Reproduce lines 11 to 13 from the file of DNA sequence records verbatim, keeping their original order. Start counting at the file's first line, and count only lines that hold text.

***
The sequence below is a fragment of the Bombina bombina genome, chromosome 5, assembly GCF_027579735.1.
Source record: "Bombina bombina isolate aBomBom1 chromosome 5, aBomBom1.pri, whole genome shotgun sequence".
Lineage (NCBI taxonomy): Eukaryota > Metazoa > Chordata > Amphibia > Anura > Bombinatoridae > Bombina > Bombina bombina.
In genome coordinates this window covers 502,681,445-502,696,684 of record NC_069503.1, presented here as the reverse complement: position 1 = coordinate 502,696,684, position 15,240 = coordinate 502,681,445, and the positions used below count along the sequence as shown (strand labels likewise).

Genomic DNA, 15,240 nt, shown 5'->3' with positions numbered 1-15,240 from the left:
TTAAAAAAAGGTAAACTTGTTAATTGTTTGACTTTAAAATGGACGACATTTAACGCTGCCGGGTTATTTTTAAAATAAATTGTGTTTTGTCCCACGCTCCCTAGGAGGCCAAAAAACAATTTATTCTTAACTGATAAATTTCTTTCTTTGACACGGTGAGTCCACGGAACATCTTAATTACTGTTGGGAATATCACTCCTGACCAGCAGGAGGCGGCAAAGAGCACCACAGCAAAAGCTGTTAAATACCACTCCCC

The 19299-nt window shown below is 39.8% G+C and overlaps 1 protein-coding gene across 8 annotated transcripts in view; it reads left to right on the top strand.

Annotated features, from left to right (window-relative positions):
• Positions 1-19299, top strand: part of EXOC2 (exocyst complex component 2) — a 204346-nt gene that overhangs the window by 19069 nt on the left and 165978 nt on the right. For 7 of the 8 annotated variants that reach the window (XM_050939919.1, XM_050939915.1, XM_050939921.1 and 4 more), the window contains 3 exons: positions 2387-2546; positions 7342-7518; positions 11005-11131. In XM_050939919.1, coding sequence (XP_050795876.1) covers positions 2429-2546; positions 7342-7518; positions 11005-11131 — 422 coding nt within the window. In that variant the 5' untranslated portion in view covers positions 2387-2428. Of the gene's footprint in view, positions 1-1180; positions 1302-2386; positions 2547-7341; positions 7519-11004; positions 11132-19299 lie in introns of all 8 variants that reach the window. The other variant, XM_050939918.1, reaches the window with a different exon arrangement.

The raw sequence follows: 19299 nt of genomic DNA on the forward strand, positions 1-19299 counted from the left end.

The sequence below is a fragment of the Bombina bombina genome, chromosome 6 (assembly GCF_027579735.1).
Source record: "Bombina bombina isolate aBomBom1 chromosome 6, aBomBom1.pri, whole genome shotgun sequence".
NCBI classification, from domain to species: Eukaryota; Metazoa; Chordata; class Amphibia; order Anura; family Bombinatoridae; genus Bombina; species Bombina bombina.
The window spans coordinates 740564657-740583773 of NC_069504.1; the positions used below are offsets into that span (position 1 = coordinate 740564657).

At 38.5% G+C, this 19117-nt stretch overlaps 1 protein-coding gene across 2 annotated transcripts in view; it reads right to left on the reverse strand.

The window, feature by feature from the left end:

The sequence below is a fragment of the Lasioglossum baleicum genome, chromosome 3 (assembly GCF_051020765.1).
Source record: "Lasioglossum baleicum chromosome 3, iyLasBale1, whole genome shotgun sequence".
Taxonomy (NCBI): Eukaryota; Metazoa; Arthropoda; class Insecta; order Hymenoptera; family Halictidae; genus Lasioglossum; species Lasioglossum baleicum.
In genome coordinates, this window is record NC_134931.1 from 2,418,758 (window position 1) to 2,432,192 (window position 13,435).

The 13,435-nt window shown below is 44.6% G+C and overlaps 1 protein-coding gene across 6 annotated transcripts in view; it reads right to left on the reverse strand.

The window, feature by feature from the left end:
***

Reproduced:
The sequence below is a fragment of the Bombina bombina genome, chromosome 6 (assembly GCF_027579735.1).
Source record: "Bombina bombina isolate aBomBom1 chromosome 6, aBomBom1.pri, whole genome shotgun sequence".
NCBI classification, from domain to species: Eukaryota; Metazoa; Chordata; class Amphibia; order Anura; family Bombinatoridae; genus Bombina; species Bombina bombina.